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The Hilderstone Miscellany

The Hilderstone Miscellany

The Gerard family

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A nineteenth century engraving of the tomb of Sir Gilbert Gerard in the church of St John the Baptist at Ashley, Staffordshire. The tomb is  magnificent. It is described by Pevsner as a "machine".

The Gerards (or Gerrards or Garret) are an old landed family. They had Staffordshire scions. Members of the Gerard family held Tittensor Hall in the 15th and 16th centuries. One of their famous sons  was Gilbert Gerard. Born in Tittensor, Gilbert died in 1593 and is buried in Ashley. He and his immediate family may be seen today depicted on his outstanding tomb.

Sir Gilbert Gerard, knighted in 1579, had a national profile and held high offices. He became Attorney General in 1559, and Master of the Rolls in 1581. He was appointed Chief Commissioner of the  Great Seal in 1591. In approximately 1575 Sir Gilbert Gerard built Gerards Bromley Hall. Dr. Robert Plott, in his Natural History of Staffordshire published in Oxford in 1686, described Gerrards Bromley Hall as  "the most magnificent structure of all this county". Although the present building is not that described by Dr. Plott, the porch added to it in 1584 was removed and is to be found today in the grounds of  Batchacre Hall.

Sir Gilbert Gerard also acquired land in Hilderstone.

Sir Gilbert Gerard had a son Thomas. The second son of Thomas Gerard of Gerrards Bromley Hall was John Gerard. John Gerard lived in Hilderstone and is recorded as doing so in 1643. John Gerard's son,  Richard Gerard, was born in Hilderstone. He was to become of national note because of the activities of Titus Oates.

The Gerards were known for their Roman Catholic sympathies and were considered recusants. Philip Gerard was born in Hilderstone on 1 December 1665. He became a Jesuit priest and on 17 April 1707  inherited his family's barony and became the Lord Gerard of Bromley. As a result of a dispute with the Duke of Hamilton, who then owned the Sandon estates, he left England. Philip Gerard died abroad on 4 May 1733.  The barony of the Gerards of Gerrards Bromley came to an end on his death.

The Popish Plot

Titus Oates was born in Rutland in 1649. He had an interesting history of religious allegiances. His father was a Baptist preacher. Expelled from Merchant Taylors School in 1665, and leaving Cambridge  without a degree he was ordained into the Church of England. Whilst a curate in Hastings, in 1674, was imprisoned for perjury involving tales about a local schoolmaster. Despite this he became the chaplain to the  Protestants in the household of the 6th Earl of Norfolk, who was a Roman Catholic. Titus Oates became friendly with Israel Tonge, who was a fanatical anti-Jesuit. Tonge persuaded Titus Oates to betray Catholics to  the Government.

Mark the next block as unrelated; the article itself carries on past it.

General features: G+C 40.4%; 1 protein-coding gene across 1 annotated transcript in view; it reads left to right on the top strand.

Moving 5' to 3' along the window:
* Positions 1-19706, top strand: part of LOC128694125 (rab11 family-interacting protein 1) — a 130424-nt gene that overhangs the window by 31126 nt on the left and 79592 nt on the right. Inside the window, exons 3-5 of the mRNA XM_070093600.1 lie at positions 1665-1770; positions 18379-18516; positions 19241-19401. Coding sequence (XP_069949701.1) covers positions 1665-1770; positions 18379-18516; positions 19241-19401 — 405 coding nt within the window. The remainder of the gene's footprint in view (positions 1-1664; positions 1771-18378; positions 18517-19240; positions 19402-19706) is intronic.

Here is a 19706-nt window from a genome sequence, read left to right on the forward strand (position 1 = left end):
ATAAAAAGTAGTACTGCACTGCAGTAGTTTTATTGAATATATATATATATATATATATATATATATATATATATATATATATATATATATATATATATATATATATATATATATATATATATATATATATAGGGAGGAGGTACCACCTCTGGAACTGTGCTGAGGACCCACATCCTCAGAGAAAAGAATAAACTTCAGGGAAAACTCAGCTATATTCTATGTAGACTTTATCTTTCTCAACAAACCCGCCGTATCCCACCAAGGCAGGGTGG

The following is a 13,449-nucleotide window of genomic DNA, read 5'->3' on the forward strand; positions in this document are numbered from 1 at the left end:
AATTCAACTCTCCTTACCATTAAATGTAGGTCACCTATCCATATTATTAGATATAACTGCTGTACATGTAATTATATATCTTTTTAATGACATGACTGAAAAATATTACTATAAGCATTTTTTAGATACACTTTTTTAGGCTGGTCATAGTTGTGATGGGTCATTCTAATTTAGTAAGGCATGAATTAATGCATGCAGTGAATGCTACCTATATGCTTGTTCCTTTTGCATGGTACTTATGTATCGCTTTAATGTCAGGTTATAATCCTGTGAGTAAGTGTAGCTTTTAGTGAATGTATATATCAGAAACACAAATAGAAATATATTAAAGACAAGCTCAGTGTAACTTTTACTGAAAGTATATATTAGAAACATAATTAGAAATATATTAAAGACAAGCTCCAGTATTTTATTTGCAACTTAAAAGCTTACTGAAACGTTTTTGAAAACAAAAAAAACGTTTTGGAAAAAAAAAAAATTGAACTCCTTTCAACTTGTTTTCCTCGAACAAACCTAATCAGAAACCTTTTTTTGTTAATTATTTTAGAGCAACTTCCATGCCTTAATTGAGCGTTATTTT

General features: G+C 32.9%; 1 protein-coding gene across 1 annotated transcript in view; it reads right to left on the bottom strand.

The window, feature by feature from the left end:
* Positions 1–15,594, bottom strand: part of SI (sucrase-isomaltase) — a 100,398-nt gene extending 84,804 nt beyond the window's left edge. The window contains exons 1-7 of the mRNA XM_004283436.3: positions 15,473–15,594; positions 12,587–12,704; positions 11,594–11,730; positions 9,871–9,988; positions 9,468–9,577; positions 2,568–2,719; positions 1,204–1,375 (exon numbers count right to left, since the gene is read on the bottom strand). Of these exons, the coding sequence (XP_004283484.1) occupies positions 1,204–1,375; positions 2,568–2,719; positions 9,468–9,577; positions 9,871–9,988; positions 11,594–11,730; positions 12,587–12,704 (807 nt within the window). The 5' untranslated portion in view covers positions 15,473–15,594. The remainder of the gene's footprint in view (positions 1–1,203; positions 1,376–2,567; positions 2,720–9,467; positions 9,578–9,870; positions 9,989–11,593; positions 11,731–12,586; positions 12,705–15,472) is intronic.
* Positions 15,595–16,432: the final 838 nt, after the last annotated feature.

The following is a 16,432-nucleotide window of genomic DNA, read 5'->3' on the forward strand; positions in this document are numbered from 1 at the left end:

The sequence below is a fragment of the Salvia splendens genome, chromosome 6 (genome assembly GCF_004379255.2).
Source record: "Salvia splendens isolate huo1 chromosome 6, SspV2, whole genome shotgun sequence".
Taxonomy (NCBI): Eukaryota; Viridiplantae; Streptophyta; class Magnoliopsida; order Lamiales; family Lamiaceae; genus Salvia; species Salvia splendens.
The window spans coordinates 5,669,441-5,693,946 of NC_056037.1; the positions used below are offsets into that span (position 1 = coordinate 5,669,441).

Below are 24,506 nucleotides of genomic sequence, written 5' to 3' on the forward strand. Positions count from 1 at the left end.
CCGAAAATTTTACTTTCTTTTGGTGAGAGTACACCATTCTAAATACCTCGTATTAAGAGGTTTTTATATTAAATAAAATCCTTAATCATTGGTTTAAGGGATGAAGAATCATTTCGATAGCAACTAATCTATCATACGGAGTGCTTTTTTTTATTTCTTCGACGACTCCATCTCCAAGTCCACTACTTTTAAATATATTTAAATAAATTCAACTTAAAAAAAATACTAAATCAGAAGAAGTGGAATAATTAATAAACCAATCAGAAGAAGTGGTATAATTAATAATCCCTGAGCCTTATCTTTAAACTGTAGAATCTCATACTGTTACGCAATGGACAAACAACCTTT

Titus Oates embarked on finding out more about Catholics and their activities by joining the Catholic Church, which he did in 1677. His Roman Catholic religious education too was not a success and he  was thrown out of seminaries in Valladolid (in Spain) and Saint Omar (in France). He returned to England in 1678. Together with Israel Tonge he manufactured what is now known as "the Popish Plot".

The Popish Plot was what Oates and Tonge claimed was an agreement reached by Jesuits at the White Horse Tavern in Fleet Street to assassinate King Charles II. The intention was said to be to replace  King Charles on the English throne with his brother, James Duke of York, who was a Roman Catholic and would be sympathetic to the Jesuits. As part of Oates' and Tonge's scheme Oates made a deposition setting out his  allegations to Sir Edmund Berry Godfrey, who was well known as a Justice of the Peace, on 28 September 1678. In October 1678 Godfrey was murdered. This appeared to add credibility to the Popish Plot and caused great  alarm. It is now thought that Oates may himself have organised the killing of Sir Edmund.

A wave of terror swept through London. Titus Oates was hailed as a hero for bringing the Plot to light. In the frenzy, which arose following Oates' allegations, 35 people were executed. At the  suggestion of the Earl of Stafford and Richard Gerard became involved in a trial relating to the alleged Plot. As a result, on 19 May 1679, Richard Gerard was himself committed to Newdegate prison for conspiracy. He  died there on 11 March 1680 of gaol fever.

In due course inconsistencies in Oates' story came to light. Oates was called to the Privy Council and was questioned by King Charles as to his story. King Charles was not convinced by Oates' claims  and in due course the Duke of York persuaded a court to order Oates to pay him 100,000 in damages for defamation. King Charles described the plot to his brother as "better than a play".

After the Duke of York came to the throne as King James II in 1685, Titus Oates was tried for treason. Oates was found guilty of perjury, was flogged, sentenced to be pilloried annually, and  imprisoned for life. His unmasking was too late to benefit Richard Gerard.

King James was deposed in 1688. In 1689 Titus Oates was pardoned and set free. He was granted an allowance of 500 to pay his debts and an annuity of 300. Later he married a rich widow. He joined the  Wapping Baptists in 1693 and was a frequent preacher. The Baptists expelled Oates in 1701 describing his as "a disorderly person and a hypocrite". He died in obscurity in July 1705.

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This web site is provided as a service to the village by J and D Crump.  Last updated 28 August 2015.  The compilation of, and the original material in, this site is copyright 1999 to 2015 J and D Crump.